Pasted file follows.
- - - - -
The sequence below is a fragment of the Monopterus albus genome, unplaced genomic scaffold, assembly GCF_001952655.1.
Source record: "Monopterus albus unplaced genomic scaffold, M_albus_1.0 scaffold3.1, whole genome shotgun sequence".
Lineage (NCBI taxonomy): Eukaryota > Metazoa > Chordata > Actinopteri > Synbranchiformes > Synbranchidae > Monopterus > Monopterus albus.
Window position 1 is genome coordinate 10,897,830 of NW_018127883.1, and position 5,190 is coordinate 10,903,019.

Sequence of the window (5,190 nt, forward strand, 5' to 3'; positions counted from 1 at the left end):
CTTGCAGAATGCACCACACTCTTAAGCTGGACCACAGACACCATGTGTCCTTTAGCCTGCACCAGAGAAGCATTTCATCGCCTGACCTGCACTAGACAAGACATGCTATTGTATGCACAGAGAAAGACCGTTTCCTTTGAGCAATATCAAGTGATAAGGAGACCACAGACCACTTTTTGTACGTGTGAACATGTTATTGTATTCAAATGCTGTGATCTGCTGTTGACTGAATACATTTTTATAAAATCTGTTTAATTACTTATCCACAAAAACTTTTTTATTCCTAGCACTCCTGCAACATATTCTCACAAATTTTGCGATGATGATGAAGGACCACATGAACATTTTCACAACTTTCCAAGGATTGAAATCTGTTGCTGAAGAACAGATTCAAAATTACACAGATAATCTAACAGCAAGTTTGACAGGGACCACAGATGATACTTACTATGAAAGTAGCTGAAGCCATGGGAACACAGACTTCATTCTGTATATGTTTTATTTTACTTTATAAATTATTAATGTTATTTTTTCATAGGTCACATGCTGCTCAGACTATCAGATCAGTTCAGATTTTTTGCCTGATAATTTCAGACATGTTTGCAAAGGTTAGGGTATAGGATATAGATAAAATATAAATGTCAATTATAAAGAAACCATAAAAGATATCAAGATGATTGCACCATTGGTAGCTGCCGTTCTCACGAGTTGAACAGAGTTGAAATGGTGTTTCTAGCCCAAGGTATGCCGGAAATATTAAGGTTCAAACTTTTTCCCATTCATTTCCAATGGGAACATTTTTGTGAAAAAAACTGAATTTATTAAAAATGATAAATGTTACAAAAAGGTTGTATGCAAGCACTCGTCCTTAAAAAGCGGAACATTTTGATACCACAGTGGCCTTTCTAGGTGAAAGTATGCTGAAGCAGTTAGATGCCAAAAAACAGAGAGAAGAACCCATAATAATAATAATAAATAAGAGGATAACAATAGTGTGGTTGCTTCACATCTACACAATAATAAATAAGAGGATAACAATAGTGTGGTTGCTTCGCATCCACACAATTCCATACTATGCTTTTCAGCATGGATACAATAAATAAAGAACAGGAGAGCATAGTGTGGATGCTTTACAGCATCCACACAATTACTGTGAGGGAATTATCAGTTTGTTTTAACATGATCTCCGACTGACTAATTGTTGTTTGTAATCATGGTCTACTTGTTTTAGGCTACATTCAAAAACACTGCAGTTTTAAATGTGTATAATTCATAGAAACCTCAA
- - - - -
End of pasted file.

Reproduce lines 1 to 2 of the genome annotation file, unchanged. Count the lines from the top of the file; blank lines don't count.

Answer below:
The sequence below is a fragment of the Monopterus albus genome, unplaced genomic scaffold, assembly GCF_001952655.1.
Source record: "Monopterus albus unplaced genomic scaffold, M_albus_1.0 scaffold3.1, whole genome shotgun sequence".